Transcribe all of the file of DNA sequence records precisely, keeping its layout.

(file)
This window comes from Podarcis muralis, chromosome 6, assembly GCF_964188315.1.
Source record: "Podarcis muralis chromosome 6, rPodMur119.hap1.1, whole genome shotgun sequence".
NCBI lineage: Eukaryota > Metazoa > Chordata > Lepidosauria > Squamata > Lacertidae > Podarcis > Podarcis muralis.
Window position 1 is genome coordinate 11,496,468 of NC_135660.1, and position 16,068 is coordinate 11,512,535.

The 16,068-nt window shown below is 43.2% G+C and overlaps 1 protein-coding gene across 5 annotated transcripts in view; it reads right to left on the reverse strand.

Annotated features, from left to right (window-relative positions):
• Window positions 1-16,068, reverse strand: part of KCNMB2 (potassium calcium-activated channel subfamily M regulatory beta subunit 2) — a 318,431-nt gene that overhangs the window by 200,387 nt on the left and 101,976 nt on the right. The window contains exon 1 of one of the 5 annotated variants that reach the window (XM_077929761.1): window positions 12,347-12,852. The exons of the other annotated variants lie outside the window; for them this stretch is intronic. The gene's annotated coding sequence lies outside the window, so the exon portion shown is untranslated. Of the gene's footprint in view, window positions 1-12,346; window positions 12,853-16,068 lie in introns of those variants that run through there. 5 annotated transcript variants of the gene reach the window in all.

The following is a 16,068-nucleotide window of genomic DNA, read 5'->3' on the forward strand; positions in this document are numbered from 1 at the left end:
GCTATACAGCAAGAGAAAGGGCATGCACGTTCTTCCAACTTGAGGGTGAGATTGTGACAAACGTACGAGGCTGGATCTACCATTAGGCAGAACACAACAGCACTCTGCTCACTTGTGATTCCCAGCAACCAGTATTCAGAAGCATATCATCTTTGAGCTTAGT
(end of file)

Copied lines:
This window comes from Podarcis muralis, chromosome 6, assembly GCF_964188315.1.
Source record: "Podarcis muralis chromosome 6, rPodMur119.hap1.1, whole genome shotgun sequence".
NCBI lineage: Eukaryota > Metazoa > Chordata > Lepidosauria > Squamata > Lacertidae > Podarcis > Podarcis muralis.
Window position 1 is genome coordinate 11,496,468 of NC_135660.1, and position 16,068 is coordinate 11,512,535.

The 16,068-nt window shown below is 43.2% G+C and overlaps 1 protein-coding gene across 5 annotated transcripts in view; it reads right to left on the reverse strand.

Annotated features, from left to right (window-relative positions):
• Window positions 1-16,068, reverse strand: part of KCNMB2 (potassium calcium-activated channel subfamily M regulatory beta subunit 2) — a 318,431-nt gene that overhangs the window by 200,387 nt on the left and 101,976 nt on the right. The window contains exon 1 of one of the 5 annotated variants that reach the window (XM_077929761.1): window positions 12,347-12,852. The exons of the other annotated variants lie outside the window; for them this stretch is intronic. The gene's annotated coding sequence lies outside the window, so the exon portion shown is untranslated. Of the gene's footprint in view, window positions 1-12,346; window positions 12,853-16,068 lie in introns of those variants that run through there. 5 annotated transcript variants of the gene reach the window in all.

The following is a 16,068-nucleotide window of genomic DNA, read 5'->3' on the forward strand; positions in this document are numbered from 1 at the left end:
GCTATACAGCAAGAGAAAGGGCATGCACGTTCTTCCAACTTGAGGGTGAGATTGTGACAAACGTACGAGGCTGGATCTACCATTAGGCAGAACACAACAGCACTCTGCTCACTTGTGATTCCCAGCAACCAGTATTCAGAAGCATATCATCTTTGAGCTTAGT